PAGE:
The Grand JNU Narrative
I arrived in JNU on a clear, balmy August afternoon of 1990. The subsequent 4 years I spent there, first as an MA then as an M. Phil student in Linguistics, were one of the most formative for a middle-class next-door guy from Patna. I owe a lot to my JNU education and overall I have a very fond memory of being there. I learned from some of the most outstanding teachers and Acharyas, met some of the brightest young minds of India, and developed lifelong friendship with many. Amidst the cacophony of all those fierce dhaba debates, post-dinner talks in the dining halls, GBMs, and JNUSU presidential debates, etc., JNU helped me carve out my own path for which I am ever indebted to my alma mater.
On that first day, as I walked along the narrow winding streets atop the Aravali hills, I tried to soak in the naturally endowed beauty all around the 1,000-acre sprawl of the JNU campus. I had barely sat down after dinner in my newly commissioned Mahanadi Hostel room at the top of the Poorvanchal Hills, the entire stretch of the valley below me started reverberating with the slogans, which at first sounded like ‘Safai march-on’. A little puzzled, I thought to myself why are the university safai karmcharis taking out a torchlight procession this late in the evening? I made the mistake of posing this question to one of the fellow hostel residents, a Ph.D. scholar. He looked at me with great disgust and said, “Its SFI, not safai”.
That was my first introduction to the politics in JNU. I soon realized, with the motto of ‘Study and Struggle’, how intricately involved politics was in JNU. It was the year of anti Mandal Commission agitations. Many of the new students, who had enrolled in JNU that year were very active in that agitation. These students were soon branded as ‘lumpens’ by the establishment students and were looked at with suspicion and contempt. This was done primarily because of the reason that these new rangroots did not fit in the fold of classical JNU narrative.
So, what was the JNU narrative, you may ask? To answer this question a quick dive into the history of JNU is in order. Ever since its inception in 1969, the university has been a breeding ground for the Left. The process of turning institutions of higher educations into Marxist fiefdom had started under the tutelage of the then education minister and a leftist icon S. Nurul Hasan, and JNU was no exception. JNU was, in fact, well on its way to become a torchbearer of the Marxist ideology. Nurul Hasan’s policy ensured a leftist stranglehold over JNU faculty, which it is yet to overcome. This stranglehold is maintained by, among other methods, by a process of what Arvind Kumar calls ‘Selection Engineering’. The university holds an open national entrance examination for enrollment. Except for a few select streams, a panel interview is also part of the selection process. Arvind Kumar, in his detailed article “Selection Engineering: Political Filters in JNUs Admission Process”, provides evidence regarding how this selection process is rigged to a large extent to suit leftist ideology. The author cites the examples of the kinds of questions asked during the JNU selection process, which forces one to reveal his/her political positions on various issues.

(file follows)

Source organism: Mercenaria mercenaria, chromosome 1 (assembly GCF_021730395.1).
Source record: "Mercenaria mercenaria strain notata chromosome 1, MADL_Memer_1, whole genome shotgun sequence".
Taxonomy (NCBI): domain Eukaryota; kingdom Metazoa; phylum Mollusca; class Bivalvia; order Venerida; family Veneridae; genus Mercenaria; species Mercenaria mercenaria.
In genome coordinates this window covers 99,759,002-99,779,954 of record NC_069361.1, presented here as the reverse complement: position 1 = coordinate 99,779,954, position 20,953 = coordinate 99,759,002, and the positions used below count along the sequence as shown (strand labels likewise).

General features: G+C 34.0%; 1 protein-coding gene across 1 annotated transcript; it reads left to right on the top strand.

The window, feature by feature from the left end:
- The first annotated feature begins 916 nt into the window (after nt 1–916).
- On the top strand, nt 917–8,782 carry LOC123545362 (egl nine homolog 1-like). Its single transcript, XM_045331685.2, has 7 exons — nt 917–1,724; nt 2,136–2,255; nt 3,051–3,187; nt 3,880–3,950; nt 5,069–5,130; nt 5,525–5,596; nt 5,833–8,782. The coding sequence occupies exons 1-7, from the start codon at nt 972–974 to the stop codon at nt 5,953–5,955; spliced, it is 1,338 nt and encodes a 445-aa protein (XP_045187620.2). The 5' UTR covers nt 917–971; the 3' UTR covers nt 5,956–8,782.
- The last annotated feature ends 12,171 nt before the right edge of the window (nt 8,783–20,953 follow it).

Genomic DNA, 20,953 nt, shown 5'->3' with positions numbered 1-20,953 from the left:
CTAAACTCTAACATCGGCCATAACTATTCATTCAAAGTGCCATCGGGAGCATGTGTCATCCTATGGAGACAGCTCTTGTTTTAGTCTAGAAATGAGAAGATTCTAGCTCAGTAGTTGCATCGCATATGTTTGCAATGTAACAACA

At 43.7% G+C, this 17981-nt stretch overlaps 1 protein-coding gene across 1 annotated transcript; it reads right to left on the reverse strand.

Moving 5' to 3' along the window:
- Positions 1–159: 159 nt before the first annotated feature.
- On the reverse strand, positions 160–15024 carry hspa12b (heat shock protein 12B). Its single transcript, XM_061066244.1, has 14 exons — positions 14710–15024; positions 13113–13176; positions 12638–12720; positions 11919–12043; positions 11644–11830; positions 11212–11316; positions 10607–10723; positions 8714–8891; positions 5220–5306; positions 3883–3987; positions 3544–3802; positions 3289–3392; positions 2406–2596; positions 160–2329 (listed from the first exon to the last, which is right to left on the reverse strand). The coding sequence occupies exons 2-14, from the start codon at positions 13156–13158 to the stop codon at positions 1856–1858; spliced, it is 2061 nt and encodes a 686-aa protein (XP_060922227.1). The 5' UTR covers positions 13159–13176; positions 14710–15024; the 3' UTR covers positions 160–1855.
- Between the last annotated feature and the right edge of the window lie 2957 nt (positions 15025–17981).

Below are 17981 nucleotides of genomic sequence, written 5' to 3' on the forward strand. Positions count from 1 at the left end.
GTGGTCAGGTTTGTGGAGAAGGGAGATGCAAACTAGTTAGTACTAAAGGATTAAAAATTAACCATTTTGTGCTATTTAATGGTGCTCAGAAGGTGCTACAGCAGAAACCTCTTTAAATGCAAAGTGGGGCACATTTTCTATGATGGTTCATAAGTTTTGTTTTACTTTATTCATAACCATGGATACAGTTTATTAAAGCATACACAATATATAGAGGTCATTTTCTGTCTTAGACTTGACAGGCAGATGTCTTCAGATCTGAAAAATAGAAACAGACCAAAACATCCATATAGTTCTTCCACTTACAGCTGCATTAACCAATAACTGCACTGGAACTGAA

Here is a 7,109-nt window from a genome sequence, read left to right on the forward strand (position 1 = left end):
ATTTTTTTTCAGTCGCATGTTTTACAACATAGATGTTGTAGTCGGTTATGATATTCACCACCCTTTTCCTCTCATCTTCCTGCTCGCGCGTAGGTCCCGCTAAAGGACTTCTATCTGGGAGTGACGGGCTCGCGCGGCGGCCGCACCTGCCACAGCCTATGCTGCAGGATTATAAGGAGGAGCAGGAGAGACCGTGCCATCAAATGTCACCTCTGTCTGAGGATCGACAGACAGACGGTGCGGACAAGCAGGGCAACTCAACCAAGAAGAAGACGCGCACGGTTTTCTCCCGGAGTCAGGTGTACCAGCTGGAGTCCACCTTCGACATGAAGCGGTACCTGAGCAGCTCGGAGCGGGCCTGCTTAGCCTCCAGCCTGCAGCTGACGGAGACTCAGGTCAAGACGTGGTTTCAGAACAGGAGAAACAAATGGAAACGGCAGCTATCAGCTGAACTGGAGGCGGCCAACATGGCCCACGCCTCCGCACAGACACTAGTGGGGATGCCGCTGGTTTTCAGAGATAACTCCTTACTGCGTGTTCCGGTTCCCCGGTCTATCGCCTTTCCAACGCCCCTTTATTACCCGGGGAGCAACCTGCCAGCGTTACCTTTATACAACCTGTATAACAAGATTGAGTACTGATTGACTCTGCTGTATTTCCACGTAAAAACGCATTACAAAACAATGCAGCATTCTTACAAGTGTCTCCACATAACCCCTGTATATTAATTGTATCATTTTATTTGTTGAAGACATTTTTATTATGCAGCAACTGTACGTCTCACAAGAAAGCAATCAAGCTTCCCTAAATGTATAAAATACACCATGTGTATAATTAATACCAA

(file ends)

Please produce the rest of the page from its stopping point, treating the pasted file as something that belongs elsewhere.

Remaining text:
From this leftist/liberal stranglehold developed three predominant narratives in JNU. The first being secular vs. communal, the second being of conflicts and divisions and third being the narrative of a whiner. This trifecta of narratives gets fed to the incoming students both by the leftist student groups and by the teachers in the classrooms. Students are hammered hard from all directions and by all means, some of them not so kosher at all.
Let us first examine the secular-communal narrative. Secularism is a western concept. The western religions have always operated on a different plane from that of other institutions, such as science and government. There has been a constant struggle among these institutions wherein each tries to supersede the other. This struggle of power led to the rise of a concept called ‘Secularism’. Over time, religion represented by the Church became the most dominant institution. This power equation left little or no room for any meaningful discourse, intellectual or otherwise, outside the gambit of religion and the Church. Thus, there was a need and desire for promoting a general social framework that would be separate from religion and the church. The idea of a secular state was born out of such a desire. A secular state does not have a state religion and it does not favor one religion over others in matters of state policy.
The left intellectuals and politicians of all hue have tried to inaccurately apply the concept of secularism in India. India historically has been a pluralistic Dharmic society. Dharma has been the foundation of Indian life and culture, both in the sacred and the profane sphere. Dharma, however, does not threaten nor is it in conflict with the State. Thus secularism, in Indian context, seeks to separate the culture and foundation of the nation from its people.